The North American red squirrel have already had their habit diminished from urban development and the encroachment of another alien species, Scotch broom.

In 2009, groups in the U.K. got together and decided on ways to deal with the exploding population of Eastern Grey Squirrels which were introduced to Britain in the 1870s. One of the solutions has been to set up a program where local butchers prepare grey squirrels for consumers and restaurants. The taste has been compared to duck.

Why not do that here? Grey squirrels are listed as “Schedule C” animals under the Wildlife Act, which means they can be captured or killed anywhere in the province and at any time.

Sources: Impacts and Management of the Alien Eastern Grey Squirrel in Great Britain and Italy: Lessons for British Columbia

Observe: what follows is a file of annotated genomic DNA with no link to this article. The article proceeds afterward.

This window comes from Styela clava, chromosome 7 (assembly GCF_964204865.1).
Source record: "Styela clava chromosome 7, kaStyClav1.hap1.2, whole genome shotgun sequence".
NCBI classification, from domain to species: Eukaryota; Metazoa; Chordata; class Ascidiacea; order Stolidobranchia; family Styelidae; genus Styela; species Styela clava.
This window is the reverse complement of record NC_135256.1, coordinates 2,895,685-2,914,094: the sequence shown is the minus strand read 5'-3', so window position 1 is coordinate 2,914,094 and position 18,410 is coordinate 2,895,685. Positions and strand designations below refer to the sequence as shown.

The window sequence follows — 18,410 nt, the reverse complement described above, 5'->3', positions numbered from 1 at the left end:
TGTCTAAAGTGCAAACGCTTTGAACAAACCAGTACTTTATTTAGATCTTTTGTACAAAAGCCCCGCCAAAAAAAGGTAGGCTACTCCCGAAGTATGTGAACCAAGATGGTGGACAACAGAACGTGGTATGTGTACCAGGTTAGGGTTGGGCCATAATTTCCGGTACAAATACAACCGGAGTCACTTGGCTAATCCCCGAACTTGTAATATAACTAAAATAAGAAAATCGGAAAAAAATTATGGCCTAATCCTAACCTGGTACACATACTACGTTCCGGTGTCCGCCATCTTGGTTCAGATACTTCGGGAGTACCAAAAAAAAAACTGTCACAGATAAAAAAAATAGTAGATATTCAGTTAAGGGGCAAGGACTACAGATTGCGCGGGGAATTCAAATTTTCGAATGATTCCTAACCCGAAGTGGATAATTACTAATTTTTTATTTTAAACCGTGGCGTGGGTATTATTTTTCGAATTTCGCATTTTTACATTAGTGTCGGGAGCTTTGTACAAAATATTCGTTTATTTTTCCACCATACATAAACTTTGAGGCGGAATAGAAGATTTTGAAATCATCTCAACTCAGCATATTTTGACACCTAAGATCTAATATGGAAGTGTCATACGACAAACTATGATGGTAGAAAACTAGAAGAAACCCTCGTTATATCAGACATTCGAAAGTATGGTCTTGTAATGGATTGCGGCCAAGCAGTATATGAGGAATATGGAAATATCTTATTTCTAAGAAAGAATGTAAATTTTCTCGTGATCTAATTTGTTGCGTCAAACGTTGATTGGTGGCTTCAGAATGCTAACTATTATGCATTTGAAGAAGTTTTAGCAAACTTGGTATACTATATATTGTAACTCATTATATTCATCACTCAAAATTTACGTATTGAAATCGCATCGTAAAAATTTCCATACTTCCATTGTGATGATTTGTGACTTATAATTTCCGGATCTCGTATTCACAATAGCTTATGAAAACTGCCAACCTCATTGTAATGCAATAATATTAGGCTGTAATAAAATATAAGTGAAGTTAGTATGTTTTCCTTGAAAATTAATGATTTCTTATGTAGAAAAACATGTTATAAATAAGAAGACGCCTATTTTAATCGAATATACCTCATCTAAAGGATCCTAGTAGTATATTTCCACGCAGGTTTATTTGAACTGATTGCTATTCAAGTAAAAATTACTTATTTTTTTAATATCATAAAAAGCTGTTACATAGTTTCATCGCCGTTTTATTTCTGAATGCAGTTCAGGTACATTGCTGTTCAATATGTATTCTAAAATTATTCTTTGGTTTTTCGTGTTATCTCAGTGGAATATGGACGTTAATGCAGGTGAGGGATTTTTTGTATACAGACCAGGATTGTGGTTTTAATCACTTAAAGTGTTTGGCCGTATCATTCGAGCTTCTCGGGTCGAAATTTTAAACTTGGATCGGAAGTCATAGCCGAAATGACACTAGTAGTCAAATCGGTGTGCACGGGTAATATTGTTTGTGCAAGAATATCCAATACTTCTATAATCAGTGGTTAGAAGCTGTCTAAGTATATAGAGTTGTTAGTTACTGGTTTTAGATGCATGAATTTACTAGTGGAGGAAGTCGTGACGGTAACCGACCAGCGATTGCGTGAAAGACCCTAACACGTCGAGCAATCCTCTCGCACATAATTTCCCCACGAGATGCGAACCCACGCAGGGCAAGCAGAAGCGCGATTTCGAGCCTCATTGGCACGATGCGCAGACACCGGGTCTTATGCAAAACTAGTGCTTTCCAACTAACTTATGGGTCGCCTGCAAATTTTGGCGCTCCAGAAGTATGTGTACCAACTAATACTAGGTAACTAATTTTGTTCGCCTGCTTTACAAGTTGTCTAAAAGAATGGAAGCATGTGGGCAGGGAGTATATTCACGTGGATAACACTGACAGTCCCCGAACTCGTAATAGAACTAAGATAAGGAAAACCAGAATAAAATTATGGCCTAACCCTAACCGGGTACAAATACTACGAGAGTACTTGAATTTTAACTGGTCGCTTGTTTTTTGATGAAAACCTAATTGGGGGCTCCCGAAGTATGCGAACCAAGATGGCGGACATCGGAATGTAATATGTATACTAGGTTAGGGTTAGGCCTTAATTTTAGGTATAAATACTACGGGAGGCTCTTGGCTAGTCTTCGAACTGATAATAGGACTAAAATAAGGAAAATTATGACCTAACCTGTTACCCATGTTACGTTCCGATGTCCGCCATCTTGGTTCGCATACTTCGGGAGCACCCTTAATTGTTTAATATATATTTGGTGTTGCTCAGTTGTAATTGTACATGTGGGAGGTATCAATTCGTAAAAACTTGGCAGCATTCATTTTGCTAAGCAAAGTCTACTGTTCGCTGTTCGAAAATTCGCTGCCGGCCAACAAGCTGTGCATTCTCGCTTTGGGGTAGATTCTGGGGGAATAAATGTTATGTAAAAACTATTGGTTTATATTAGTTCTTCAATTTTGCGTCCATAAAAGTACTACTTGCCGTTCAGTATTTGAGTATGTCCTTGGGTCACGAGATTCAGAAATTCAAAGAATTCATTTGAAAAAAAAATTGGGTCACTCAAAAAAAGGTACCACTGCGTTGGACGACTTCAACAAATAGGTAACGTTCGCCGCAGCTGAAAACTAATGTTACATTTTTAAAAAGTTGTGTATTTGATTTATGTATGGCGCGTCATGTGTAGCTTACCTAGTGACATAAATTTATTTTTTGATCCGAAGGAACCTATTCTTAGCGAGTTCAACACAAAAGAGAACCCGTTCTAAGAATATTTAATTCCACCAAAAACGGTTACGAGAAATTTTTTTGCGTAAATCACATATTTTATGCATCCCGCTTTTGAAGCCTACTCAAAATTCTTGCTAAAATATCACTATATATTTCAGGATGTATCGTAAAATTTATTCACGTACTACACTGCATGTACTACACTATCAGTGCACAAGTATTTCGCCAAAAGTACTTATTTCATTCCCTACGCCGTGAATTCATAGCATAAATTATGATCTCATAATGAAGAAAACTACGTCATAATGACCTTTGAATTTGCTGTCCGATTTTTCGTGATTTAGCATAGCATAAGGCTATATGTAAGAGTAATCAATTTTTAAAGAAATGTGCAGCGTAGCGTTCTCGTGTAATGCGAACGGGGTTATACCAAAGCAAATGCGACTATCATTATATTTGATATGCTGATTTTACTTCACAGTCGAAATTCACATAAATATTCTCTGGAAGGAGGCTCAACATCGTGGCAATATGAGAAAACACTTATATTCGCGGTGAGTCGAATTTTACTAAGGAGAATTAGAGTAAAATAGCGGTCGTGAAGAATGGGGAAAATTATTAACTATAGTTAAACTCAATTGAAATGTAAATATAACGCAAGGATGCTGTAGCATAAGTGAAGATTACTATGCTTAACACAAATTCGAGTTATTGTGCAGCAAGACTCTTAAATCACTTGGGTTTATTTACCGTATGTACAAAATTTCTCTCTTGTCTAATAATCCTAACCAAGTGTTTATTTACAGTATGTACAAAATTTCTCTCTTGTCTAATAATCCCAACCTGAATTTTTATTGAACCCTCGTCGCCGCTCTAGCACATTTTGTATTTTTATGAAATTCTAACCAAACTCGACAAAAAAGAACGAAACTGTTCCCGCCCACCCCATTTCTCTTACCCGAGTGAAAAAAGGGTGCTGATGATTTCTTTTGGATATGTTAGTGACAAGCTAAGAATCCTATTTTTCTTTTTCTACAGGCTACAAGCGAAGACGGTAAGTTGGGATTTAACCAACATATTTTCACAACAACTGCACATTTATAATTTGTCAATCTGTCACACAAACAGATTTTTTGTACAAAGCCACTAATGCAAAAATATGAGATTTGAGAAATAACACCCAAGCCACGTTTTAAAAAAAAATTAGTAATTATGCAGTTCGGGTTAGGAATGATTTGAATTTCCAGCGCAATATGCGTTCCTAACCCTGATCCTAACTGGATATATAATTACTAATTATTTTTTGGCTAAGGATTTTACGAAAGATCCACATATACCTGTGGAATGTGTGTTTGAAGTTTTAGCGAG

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Qualicum Beach Planning Report

Qualicum Beach residents have a new Village Neighbourhood Planning Project report to review, it is available online and will be presented at the next council meeting on Monday, May 28,2012 starting at 7pm in the Qualicum Beach Civic Centre. Here are some of the highlights:

Barriers and Incentives:

• Many current businesses are going through a difficult period for a number of reasons, many of which are outside of the Town’s control.
• Large-format commercial development in the Wembley Mall area is a potential threat to the local economy;
• Vibrant commercial activity in downtown Qualicum Beach is a part of the identity of Qualicum Beach. It is one of the Town’s most treasured amenities.
• The high school, while no longer at risk of closure according to the current school board, would benefit from more housing opportunities and local economic activity in accordance with the OCP.